Bells are chiming outside of Emily Beecham’s flat, boldly interrupting the interview underway. I think it’s charming, but Beecham knows better—she’s the one who has to be there, in person, when they start ringing at 6 a.m. “It’s so annoying,” she says. “I don’t know how the locals enjoy it.”
In this moment, she sounds a bit like Linda Radlett—the thrillingly impetuous young heiress of Nancy Mitford’s bitingly satirical and surprisingly generous 1945 novel The Pursuit of Love. Yet while Beecham stars in Emily Mortimer’s three-part series adaptation of the novel, out on Amazon Prime Video on July 30, Lily James plays Linda. Beecham instead takes the role of Linda’s much less animated though still quietly opinionated cousin Fanny, whose mother, referred to only as the Bolter (played by Mortimer), is always off chasing romance. Though the character may seem less flashy, the critically acclaimed English actor—who won best actress at the 2019 Cannes Film Festival for her performance as a morally ambivalent scientist in Jessica Hausner’s Little Joe—brings many shades of an unsure young woman’s life into Mortimer’s eccentrically modern script.
The novel focuses firmly on glamorous and sensitive Linda, while Fanny mainly serves as a wallflower of a narrator. Mortimer’s series, however, posits Fanny as a more active and essential observer. “One of the things [Mortimer and I] always discussed was that Fanny had so much going on with her, and so many desires,” says Beecham. “She wants everything Linda has, but also, there is so much that she wants to express and do that is considered masculine, that isn’t on offer to her because of her sex.”
That repression—and resentment of her absent and impractical mother—is central to Fanny’s development and the series’ emotional thrust. Fanny, like many women in that era and even today, can constantly feel herself pressing up against the limits of her position. And unlike Linda and the Bolter, she is geared toward respectability. Stepping out of her place would mean risking exposure and ridicule, feelings she is already well acquainted with after growing up partly under the scrutiny of her Uncle Matthew (Dominic West), Linda’s unpredictable, imperious, and xenophobic father. Fanny only overcomes this sense of fear by continually falling out and reconnecting with brilliant (though formally uneducated) Linda.
In the series, Beecham, 37, and James, 32, play Fanny and Linda from early childhood through motherhood. There are no apparent prosthetics or aging techniques beyond varied styles in their hair, makeup, costume, and performance. To get into character as young Fanny, Beecham said, “one thing we all talked about is this sort of exciting unknowingness, that you don’t know what’s going to happen to your life—you don’t know who you’re going to fall in love with and what on earth is it going to be like. For Fanny it certainly is terrifying, but also exciting.”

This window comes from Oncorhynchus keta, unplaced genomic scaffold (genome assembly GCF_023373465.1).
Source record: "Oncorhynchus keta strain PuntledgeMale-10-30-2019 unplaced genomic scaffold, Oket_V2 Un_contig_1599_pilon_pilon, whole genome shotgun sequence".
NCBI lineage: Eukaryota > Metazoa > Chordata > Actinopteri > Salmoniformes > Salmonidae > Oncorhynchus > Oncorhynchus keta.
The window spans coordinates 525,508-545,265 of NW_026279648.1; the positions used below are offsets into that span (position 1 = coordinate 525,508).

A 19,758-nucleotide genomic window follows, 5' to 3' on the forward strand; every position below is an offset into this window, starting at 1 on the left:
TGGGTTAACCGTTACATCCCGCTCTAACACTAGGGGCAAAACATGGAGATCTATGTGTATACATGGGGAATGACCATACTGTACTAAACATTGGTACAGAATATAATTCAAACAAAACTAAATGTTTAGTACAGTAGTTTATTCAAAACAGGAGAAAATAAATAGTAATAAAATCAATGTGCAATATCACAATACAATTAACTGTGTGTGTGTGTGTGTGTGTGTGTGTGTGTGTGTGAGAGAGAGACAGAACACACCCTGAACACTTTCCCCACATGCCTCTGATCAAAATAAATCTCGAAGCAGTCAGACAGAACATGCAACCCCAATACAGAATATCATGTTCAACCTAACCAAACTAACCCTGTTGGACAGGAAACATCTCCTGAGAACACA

In embodying Fanny, Beecham also drew upon a disconnected physicality. “I felt Fanny could be a little bit awkward, because all that really is expected of women, according to Uncle Matthew, is to ride a horse, speak French, and play piano. To basically be pretty and to marry well. And Fanny, being brought up with such a different influence from Aunt Emily”—who’s dependable and practical, and played in the series by Annabel Mullion—“is not focused on those feminine values.
“I also think that is something that teenage girls go through,” she continues. “There’s so much focus on romance, and how you look, and to be attractive in a superficial, pretty way. And I think it’s really wonderful when people get to break out, and approach what they want to because it stops being about that.”
Beecham brought a similar sort of personal freedom to her leading role in the 2017 indie Daphne, in which she played a nihilistic junior chef who is the sole witness to a violent crime. In Daphne, Beecham is wiry and jittery, never comfortable, always looking and never finding anything she’s remotely satisfied with. Daphne reads and quotes Slavoj Žižek, enjoys sex yet refuses connection, and doesn’t call her dying mother back. She’s wildly different from Fanny, whose deep concern about everything prevents her from truly living—yet in both roles, Beecham’s dedication to showing how an emotionally inhibited person might physically move through the world comes piercingly through.
The actor’s biggest film role to date—even more so than an unforgettable bit part as a classic Hollywood actor in the Coen brothers’ *Hail, Caesar!—*is as the title character’s sweet, forsaken mother in Disney’s Cruella. Did Beecham’s fine-tuned skills come in handy when acting out one of the most tweeted-about scenes from the movie, in which CGI dogs suddenly run her off a castle cliff?
Beecham admits, “It was quite a comedic fall.”
“The whole film I thought was quite funny, but obviously it’s Disney. We can’t have a real, terrifying fall. And even my scream, they were like, ‘That was too scary. This is Disney.’ And I’ve got this almost dolly-like dress with this beehive hairdo, and then I’m connected to these wires. I was pulled right up so the dog goes, ‘Hiya,’ and thrusts me upwards in the air.”
“The whole caboodle, everything really, and the dalmatians—I loved it,” Beecham says. “I was telling all my friends, ‘I get murdered by a dalmatian. I get pushed off a cliff by a dalmatian.’”
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